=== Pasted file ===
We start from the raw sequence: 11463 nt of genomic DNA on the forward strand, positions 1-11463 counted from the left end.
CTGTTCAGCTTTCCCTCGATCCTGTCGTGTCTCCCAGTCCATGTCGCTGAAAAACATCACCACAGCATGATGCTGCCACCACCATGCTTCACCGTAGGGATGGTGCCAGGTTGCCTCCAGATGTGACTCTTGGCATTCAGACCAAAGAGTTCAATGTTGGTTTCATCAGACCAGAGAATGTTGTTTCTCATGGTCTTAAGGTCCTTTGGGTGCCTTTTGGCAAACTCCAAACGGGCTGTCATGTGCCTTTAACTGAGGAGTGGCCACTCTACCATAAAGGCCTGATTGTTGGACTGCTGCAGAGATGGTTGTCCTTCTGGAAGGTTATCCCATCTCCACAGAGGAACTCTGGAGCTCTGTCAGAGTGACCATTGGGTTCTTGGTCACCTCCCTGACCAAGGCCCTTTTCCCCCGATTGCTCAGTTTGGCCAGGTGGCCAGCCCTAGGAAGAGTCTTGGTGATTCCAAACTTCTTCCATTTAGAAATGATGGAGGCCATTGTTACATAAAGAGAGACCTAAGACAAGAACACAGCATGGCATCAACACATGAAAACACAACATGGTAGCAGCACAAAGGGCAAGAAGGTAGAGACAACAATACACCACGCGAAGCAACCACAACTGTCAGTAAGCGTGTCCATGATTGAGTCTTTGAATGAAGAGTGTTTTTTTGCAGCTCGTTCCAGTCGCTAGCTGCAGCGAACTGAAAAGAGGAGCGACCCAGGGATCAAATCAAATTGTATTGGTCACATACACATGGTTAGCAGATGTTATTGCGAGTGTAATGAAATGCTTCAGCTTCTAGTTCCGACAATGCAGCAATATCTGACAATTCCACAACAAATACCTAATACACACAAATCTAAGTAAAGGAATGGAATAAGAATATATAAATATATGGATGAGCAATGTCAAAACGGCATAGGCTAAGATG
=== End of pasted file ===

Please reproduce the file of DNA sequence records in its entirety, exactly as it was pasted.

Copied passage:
We start from the raw sequence: 11463 nt of genomic DNA on the forward strand, positions 1-11463 counted from the left end.
CTGTTCAGCTTTCCCTCGATCCTGTCGTGTCTCCCAGTCCATGTCGCTGAAAAACATCACCACAGCATGATGCTGCCACCACCATGCTTCACCGTAGGGATGGTGCCAGGTTGCCTCCAGATGTGACTCTTGGCATTCAGACCAAAGAGTTCAATGTTGGTTTCATCAGACCAGAGAATGTTGTTTCTCATGGTCTTAAGGTCCTTTGGGTGCCTTTTGGCAAACTCCAAACGGGCTGTCATGTGCCTTTAACTGAGGAGTGGCCACTCTACCATAAAGGCCTGATTGTTGGACTGCTGCAGAGATGGTTGTCCTTCTGGAAGGTTATCCCATCTCCACAGAGGAACTCTGGAGCTCTGTCAGAGTGACCATTGGGTTCTTGGTCACCTCCCTGACCAAGGCCCTTTTCCCCCGATTGCTCAGTTTGGCCAGGTGGCCAGCCCTAGGAAGAGTCTTGGTGATTCCAAACTTCTTCCATTTAGAAATGATGGAGGCCATTGTTACATAAAGAGAGACCTAAGACAAGAACACAGCATGGCATCAACACATGAAAACACAACATGGTAGCAGCACAAAGGGCAAGAAGGTAGAGACAACAATACACCACGCGAAGCAACCACAACTGTCAGTAAGCGTGTCCATGATTGAGTCTTTGAATGAAGAGTGTTTTTTTGCAGCTCGTTCCAGTCGCTAGCTGCAGCGAACTGAAAAGAGGAGCGACCCAGGGATCAAATCAAATTGTATTGGTCACATACACATGGTTAGCAGATGTTATTGCGAGTGTAATGAAATGCTTCAGCTTCTAGTTCCGACAATGCAGCAATATCTGACAATTCCACAACAAATACCTAATACACACAAATCTAAGTAAAGGAATGGAATAAGAATATATAAATATATGGATGAGCAATGTCAAAACGGCATAGGCTAAGATG